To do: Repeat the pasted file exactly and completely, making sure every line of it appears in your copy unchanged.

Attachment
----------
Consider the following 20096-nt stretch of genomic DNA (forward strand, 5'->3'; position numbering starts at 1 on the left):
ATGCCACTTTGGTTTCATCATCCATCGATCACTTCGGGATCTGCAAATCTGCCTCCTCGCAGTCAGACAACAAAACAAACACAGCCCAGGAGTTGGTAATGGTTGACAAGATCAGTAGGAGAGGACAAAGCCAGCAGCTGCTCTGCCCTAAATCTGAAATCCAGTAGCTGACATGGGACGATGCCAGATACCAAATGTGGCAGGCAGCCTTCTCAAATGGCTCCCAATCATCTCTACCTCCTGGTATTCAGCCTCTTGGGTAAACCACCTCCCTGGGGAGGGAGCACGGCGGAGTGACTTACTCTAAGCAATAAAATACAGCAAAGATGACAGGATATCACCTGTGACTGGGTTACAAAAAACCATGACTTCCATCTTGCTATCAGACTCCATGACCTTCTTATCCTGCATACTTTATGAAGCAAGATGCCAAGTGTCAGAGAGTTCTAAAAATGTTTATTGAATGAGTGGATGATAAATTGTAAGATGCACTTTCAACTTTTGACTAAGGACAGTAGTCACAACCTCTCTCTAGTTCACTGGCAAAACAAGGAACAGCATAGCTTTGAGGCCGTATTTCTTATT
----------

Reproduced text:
Consider the following 20096-nt stretch of genomic DNA (forward strand, 5'->3'; position numbering starts at 1 on the left):
ATGCCACTTTGGTTTCATCATCCATCGATCACTTCGGGATCTGCAAATCTGCCTCCTCGCAGTCAGACAACAAAACAAACACAGCCCAGGAGTTGGTAATGGTTGACAAGATCAGTAGGAGAGGACAAAGCCAGCAGCTGCTCTGCCCTAAATCTGAAATCCAGTAGCTGACATGGGACGATGCCAGATACCAAATGTGGCAGGCAGCCTTCTCAAATGGCTCCCAATCATCTCTACCTCCTGGTATTCAGCCTCTTGGGTAAACCACCTCCCTGGGGAGGGAGCACGGCGGAGTGACTTACTCTAAGCAATAAAATACAGCAAAGATGACAGGATATCACCTGTGACTGGGTTACAAAAAACCATGACTTCCATCTTGCTATCAGACTCCATGACCTTCTTATCCTGCATACTTTATGAAGCAAGATGCCAAGTGTCAGAGAGTTCTAAAAATGTTTATTGAATGAGTGGATGATAAATTGTAAGATGCACTTTCAACTTTTGACTAAGGACAGTAGTCACAACCTCTCTCTAGTTCACTGGCAAAACAAGGAACAGCATAGCTTTGAGGCCGTATTTCTTATT